I wanted to climb down by the water but figured it would take too long and might scare off the little rodent. So I ran back onto the bridge and peered over the edge. I saw the beaver go under the bridge but as I watched, I couldn’t see him come out on the other side.

I stood there scanning the tangled canal bank for a couple of minutes figuring Mr. Beaver had probably submerged to carry out some business. Sure enough, I eventually saw a small break in the surface of the water about a hundred feet downstream.

I thought it was going to be a far-away photo at best but was surprised to see the little snout that was poking above the water coming closer. And he kept coming. He was staring right at me as he slowly battled the current and approached to about ten feet of the bridge.

Of course this entire time I was trying to get a clear picture of the little guy. I was wishing I could have been down at the water’s edge but after thinking about it, looking down from the bridge allowed me to see part of his body and tail. If I had taken pictures at a lower angle I would have only seen the snout and glare on the water.



I was happy to have achieved both of my morning’s goals. None of the pictures were spectacular or particularly interesting but I count it a win just to have recorded my elusive subject this time.

You Have To Walk The Streets

Last weekend I got up early, grabbed my camera and headed down to a local canal-front trail to take some photographs. I was only planning on being gone for about forty-five minutes. However, when I got back to my car, I discovered I had somehow lost my keys. After searching around my car and peering in through the windows, I determined that I must have lost them along the trail. I walked back along the trail. This time, instead of looking for wildlife and interesting geometries, I was scanning the dirt along the trail.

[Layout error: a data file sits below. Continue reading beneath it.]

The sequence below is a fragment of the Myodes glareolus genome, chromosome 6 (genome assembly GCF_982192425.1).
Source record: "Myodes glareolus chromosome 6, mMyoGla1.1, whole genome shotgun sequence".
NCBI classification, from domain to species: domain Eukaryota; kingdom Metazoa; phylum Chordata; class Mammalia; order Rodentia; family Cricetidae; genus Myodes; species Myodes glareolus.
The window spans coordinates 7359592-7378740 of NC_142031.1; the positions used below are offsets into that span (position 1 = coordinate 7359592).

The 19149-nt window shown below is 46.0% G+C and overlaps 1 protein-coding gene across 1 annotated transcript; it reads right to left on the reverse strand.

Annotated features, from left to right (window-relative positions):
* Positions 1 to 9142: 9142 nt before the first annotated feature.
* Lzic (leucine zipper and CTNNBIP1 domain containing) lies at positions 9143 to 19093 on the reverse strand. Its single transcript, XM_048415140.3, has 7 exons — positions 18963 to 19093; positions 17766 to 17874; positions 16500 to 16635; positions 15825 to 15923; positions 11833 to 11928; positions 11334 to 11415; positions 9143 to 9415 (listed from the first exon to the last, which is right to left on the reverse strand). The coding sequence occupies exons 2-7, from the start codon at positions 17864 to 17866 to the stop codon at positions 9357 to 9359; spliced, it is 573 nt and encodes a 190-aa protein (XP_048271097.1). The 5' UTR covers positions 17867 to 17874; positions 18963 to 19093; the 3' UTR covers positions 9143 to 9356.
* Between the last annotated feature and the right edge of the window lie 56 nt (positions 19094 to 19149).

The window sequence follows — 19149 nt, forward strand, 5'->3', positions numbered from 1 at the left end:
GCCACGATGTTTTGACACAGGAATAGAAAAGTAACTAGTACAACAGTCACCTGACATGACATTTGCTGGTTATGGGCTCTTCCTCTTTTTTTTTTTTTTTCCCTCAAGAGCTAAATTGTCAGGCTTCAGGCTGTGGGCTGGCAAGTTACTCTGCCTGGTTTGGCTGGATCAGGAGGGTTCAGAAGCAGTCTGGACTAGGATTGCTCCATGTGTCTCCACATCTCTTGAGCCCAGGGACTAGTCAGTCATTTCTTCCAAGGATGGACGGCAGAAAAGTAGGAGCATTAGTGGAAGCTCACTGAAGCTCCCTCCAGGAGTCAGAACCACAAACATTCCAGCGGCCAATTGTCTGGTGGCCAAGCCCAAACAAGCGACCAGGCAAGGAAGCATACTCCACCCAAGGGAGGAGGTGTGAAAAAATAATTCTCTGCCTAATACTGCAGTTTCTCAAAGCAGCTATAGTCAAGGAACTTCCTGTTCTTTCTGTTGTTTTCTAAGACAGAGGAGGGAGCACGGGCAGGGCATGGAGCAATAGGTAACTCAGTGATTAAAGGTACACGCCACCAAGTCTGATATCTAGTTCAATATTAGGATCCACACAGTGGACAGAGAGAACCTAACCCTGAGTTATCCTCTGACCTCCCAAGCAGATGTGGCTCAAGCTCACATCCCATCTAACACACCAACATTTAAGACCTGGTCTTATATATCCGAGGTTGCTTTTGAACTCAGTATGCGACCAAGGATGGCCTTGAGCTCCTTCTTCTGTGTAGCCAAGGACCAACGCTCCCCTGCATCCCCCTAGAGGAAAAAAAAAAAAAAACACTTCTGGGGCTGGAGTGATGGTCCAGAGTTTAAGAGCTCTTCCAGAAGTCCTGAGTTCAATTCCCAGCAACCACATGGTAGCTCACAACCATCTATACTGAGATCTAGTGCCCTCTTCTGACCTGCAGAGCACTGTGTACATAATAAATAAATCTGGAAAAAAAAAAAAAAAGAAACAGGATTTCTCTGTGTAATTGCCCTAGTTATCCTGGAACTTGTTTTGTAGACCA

A few images from my walk:

By the time I got back to my car (again) I had already walked two miles. I looked at my phone and realized it would be another three miles to walk home and get a spare key. I’ve never been one to sit around and bemoan my situation. So I started walking.

Now the route I took to get home was one I had driven hundreds of times. It’s made up of several major roads and a parkway. As I walked, I was amazed at what I was noticing. For one thing, I wasn’t sure if the entire route was walkable. When you take driving for granted you don’t notice how accessible your route is for other modes of transportation. It turns out, it was very walkable. There was even an interchange that had a small footbridge over it that I had never noticed.

When you walk, everything is slowed down. Instead of looking straight ahead while driving 45 mph, I had time to look down side streets and notice the businesses I never knew existed. I saw entrances to trails that couldn’t be seen from a car. There were new vantage points for taking interesting photographs. I even found a dirt lot with hand-cast concrete planters shaped around found items like wheelbarrows and grocery shopping carts.

I learned two lessons from my one hour, one mile turned three hour, five mile journey. First, don’t lose your keys. Second, to really notice your surroundings you have to slow down and engage those surroundings. Park the car and walk places you normally wouldn’t. You’ll be able to see things in a way a car just won’t allow.